Param($object)
    [Microsoft.VirtualServer.Interop.PowerShell]::SetSecurity($object)

    Then, each time I create a new object I call set-security($<em>objectname</em>)

Having got the basics in place, it’s fairly straightforward to manipulate the COM objects in PowerShell and I followed Ben’s examples for listing registered VMs on a given host, querying guest operating system information and examining .VHD files. I then spent quite a lot of time writing a script which will output all the information on a given virtual machine but although it was an interesting exercise, I’m not convinced it has much value. What I did learn was that:

  • Piping objects through Get-Member is can be useful for understanding the available methods and properties.
  • Where a collection is returned (e.g. the NetworkAdapters property on a virtual machine object), individual items within the collection can be accessed with .item($item) and a count of the number of items within a collection can be obtained with .count, for example:

    Param([String]$vmname)

    $vs=New-Object -com VirtualServer.Application -strict
    $result=Set-Security($vs)

    $vm=$vs.FindVirtualMachine($vmname)
    $result=Set-Security($vm)

    $dvdromdrives=$vm.DVDROMDrives
    $result=Set-Security($dvdromdrives)
    Write-Host $vm.Name "has" $dvdromdrives.count "CD/DVD-ROM drives"

Of course, System Center Virtual Machine Manager (SCVMM) includes it’s own PowerShell extensions and therefore makes all of this work totally unnecessary but at least it’s an option for those who are unwilling or unable to spend extra money on SCVMM.

Compiling C# code without access to Visual Studio

I’m not a developer and as such I don’t have a copy of Visual Studio but this evening I needed to compile somebody else’s C# code to produce a dynamic link library (DLL) and call it from a Windows PowerShell script. Somewhere back in my distant past I recall using Turbo Pascal, Borland C++, early versions of Visual Basic and even Modula-2 to make/link/compile executables but I’ve never used a modern compiled language (even on Linux I avoid rolling my own code and opt for RPM-based installations). So I downloaded and installed Visual C# 2005 Express Edition (plus service pack 1, plus hotfix to make it run on Windows Vista).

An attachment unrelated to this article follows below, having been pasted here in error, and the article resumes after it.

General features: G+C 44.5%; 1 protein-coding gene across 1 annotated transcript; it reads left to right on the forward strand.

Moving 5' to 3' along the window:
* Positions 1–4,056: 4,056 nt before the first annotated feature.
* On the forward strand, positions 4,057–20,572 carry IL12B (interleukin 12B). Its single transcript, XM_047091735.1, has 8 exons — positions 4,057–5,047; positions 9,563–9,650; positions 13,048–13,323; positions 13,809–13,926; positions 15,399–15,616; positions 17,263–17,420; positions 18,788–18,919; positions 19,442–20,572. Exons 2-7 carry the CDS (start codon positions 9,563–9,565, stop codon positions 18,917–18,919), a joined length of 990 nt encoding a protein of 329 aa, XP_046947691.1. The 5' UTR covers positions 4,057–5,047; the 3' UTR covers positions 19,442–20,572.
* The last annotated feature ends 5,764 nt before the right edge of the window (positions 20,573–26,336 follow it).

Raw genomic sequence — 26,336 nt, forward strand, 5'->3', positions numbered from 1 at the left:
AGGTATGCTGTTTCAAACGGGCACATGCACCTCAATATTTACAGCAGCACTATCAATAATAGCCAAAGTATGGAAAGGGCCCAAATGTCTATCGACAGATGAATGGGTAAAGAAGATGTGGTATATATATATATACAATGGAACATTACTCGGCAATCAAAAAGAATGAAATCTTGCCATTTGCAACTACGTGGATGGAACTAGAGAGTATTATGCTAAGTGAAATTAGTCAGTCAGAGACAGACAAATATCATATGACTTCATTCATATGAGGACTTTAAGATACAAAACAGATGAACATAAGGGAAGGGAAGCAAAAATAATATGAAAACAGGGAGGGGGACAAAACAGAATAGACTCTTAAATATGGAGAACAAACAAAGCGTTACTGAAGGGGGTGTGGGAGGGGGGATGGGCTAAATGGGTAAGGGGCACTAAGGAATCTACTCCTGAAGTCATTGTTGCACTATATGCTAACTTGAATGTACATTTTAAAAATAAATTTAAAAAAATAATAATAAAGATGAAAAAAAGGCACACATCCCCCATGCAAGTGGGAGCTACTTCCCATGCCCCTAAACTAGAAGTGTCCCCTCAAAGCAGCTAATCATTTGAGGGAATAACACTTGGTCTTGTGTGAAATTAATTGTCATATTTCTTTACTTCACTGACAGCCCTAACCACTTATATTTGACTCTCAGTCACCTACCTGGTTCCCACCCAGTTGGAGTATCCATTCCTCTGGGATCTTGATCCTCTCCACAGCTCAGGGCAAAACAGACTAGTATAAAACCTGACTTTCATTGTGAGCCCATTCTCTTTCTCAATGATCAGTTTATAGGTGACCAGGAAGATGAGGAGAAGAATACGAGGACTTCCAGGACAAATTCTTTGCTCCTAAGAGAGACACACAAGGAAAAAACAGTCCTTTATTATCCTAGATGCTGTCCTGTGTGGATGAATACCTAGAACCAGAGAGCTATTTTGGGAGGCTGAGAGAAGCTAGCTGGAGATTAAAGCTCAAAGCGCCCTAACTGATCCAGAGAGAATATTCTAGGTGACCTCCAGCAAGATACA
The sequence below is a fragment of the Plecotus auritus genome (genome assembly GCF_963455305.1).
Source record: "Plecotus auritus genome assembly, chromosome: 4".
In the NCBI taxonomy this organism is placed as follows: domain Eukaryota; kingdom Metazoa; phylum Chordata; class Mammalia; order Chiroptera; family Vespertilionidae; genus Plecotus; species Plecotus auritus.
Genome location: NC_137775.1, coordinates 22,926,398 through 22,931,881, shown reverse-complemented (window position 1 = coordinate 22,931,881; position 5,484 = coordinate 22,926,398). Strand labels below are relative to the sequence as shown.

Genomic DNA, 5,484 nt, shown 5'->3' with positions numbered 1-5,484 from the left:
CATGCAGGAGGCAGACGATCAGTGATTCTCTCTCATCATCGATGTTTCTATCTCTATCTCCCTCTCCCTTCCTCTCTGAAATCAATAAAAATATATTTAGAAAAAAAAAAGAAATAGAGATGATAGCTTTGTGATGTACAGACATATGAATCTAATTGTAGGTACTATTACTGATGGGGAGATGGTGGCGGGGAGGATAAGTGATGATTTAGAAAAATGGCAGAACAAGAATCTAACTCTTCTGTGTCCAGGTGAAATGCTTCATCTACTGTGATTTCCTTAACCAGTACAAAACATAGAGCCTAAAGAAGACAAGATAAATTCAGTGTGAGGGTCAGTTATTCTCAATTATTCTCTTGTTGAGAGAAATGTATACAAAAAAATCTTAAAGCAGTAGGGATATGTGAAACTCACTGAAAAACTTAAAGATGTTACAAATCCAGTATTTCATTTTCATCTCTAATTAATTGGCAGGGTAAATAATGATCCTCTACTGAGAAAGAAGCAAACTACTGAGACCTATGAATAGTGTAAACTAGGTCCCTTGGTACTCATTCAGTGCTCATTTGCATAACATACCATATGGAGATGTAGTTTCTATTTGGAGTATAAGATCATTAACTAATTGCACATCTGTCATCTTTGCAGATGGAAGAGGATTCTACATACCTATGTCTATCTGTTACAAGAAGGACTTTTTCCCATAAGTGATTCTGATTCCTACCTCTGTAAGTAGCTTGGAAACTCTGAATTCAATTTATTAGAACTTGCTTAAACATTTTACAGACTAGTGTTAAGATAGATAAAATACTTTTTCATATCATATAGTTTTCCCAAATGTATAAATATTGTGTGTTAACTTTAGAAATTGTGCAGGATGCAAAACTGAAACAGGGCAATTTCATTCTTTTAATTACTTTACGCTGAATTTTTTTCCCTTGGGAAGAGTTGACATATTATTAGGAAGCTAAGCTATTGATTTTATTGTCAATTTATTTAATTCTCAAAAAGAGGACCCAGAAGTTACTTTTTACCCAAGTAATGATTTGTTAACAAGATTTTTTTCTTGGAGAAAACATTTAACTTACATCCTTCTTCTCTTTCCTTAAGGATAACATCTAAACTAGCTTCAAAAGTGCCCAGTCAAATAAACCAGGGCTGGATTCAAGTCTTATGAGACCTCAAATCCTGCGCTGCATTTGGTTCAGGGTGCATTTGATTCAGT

Sadly that didn’t get me anywhere – I’m totally confused in the Visual Studio IDE and anyway, the instructions I had told me to access the Visual Studio command prompt and run csc /t:library filename.cs.

It turns out that the Visual Studio Express Editions don’t include the Visual Studio command prompt but in any case, the C# compiler (csc.exe) is not part of Visual Studio but comes with the Microsoft.NET framework (on my system it is available at %systemroot%\Microsoft.NET\Framework\v2.0.50727\). Once I discovered the whereabouts of the compiler, compiling the code was a straightforward operation.

As for what I did with the DLL and PowerShell, I’ll save that for another post.

Reflecting on Byte Night 2007

Byte Night
NCH

A few weeks ago I posted a blog entry about my involvement in Byte Night 2007 – the UK IT industry’s annual sleep out in support of young people who are coping with life after care or facing homelessness. I’ve just got home from my night sleeping rough in London and as I’ve been really amazed by the generosity of some people, including those of you who don’t know me personally but who added a donation as a way of supporting this site, I thought I’d post an update.